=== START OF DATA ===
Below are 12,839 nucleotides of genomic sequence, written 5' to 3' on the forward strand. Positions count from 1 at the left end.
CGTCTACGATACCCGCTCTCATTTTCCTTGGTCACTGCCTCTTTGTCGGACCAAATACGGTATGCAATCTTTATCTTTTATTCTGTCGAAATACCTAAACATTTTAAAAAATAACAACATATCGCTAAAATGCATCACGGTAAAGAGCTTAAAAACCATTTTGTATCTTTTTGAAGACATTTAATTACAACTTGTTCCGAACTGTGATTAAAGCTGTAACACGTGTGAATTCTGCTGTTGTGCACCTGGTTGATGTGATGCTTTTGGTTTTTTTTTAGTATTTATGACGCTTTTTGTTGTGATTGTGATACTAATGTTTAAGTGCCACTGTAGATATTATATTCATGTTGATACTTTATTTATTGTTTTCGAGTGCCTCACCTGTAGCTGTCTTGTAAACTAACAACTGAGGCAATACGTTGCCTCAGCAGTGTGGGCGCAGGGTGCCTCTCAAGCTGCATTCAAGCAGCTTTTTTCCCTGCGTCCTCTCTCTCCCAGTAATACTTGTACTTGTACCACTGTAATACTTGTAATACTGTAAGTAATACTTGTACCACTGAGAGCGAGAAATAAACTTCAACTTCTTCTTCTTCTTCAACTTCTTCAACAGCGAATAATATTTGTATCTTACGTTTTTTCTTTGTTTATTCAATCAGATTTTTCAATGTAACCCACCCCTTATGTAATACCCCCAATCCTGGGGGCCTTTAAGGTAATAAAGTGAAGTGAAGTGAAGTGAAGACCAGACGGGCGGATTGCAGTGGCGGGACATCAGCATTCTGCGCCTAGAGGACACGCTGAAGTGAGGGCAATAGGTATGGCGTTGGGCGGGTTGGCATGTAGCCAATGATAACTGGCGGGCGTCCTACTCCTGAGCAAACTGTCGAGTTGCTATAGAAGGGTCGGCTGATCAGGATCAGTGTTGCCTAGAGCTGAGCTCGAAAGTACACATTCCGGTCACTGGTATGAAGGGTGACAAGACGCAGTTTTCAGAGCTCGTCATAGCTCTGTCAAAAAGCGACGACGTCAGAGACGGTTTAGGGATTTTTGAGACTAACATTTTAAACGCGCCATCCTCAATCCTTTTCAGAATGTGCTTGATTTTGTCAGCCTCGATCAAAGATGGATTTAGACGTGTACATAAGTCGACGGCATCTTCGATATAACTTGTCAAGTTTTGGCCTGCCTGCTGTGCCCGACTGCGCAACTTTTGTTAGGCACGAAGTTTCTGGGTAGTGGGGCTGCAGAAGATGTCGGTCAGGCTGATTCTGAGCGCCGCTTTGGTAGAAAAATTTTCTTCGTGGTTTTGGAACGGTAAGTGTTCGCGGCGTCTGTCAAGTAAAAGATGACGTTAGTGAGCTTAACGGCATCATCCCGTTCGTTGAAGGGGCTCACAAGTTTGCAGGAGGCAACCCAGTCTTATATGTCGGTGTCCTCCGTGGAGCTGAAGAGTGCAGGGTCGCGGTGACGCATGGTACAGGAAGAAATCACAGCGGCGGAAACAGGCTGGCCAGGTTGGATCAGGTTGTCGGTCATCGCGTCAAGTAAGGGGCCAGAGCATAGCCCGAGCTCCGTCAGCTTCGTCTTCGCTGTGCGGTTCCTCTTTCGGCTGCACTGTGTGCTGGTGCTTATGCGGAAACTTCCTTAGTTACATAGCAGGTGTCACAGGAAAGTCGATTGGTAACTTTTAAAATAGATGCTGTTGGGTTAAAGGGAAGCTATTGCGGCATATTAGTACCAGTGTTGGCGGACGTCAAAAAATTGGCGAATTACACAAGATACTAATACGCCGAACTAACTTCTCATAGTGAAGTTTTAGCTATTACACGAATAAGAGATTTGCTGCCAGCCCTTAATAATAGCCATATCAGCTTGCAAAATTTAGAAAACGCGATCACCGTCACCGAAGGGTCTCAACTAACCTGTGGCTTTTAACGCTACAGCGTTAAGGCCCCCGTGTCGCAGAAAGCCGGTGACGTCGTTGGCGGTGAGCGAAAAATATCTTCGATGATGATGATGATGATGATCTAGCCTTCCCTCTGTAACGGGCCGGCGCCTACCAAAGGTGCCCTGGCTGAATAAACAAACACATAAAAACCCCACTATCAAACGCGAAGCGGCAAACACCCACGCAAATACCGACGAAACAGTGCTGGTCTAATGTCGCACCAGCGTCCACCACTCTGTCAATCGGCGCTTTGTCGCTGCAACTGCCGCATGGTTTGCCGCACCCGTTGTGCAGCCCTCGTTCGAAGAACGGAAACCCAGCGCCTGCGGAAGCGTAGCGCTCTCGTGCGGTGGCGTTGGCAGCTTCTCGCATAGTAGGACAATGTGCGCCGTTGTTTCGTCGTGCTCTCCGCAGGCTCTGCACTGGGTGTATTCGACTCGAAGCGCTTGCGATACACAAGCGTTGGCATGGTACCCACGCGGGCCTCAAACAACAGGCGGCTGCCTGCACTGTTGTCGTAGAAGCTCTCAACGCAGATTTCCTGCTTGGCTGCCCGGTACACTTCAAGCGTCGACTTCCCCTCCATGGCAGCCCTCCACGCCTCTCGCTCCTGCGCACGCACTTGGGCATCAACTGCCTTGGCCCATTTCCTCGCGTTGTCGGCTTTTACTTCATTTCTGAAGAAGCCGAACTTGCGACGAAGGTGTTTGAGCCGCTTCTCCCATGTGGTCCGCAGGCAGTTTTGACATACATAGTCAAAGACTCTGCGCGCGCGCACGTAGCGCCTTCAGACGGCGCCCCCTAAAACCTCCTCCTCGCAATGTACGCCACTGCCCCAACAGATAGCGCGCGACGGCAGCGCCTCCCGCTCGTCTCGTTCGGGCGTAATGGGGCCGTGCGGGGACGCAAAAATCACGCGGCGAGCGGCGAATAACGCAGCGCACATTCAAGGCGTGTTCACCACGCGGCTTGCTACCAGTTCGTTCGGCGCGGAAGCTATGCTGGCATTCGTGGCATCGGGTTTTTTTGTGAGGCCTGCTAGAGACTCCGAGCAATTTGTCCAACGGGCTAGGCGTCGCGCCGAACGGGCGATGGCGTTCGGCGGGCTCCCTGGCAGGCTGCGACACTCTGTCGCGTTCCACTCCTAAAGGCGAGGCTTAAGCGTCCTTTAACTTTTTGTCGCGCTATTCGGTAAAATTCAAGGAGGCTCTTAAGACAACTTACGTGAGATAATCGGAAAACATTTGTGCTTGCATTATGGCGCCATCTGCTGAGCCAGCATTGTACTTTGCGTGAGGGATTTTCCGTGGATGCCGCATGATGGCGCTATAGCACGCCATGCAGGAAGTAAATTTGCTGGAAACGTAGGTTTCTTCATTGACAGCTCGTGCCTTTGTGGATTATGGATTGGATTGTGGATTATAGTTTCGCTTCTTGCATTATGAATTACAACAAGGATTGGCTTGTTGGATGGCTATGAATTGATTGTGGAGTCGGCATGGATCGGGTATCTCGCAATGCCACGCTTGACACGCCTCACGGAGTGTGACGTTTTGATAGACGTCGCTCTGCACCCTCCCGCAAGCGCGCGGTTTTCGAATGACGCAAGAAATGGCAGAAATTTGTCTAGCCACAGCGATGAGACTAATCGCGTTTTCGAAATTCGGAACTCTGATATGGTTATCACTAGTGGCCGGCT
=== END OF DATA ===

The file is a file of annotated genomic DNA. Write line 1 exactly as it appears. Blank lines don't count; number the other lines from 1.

Below are 12,839 nucleotides of genomic sequence, written 5' to 3' on the forward strand. Positions count from 1 at the left end.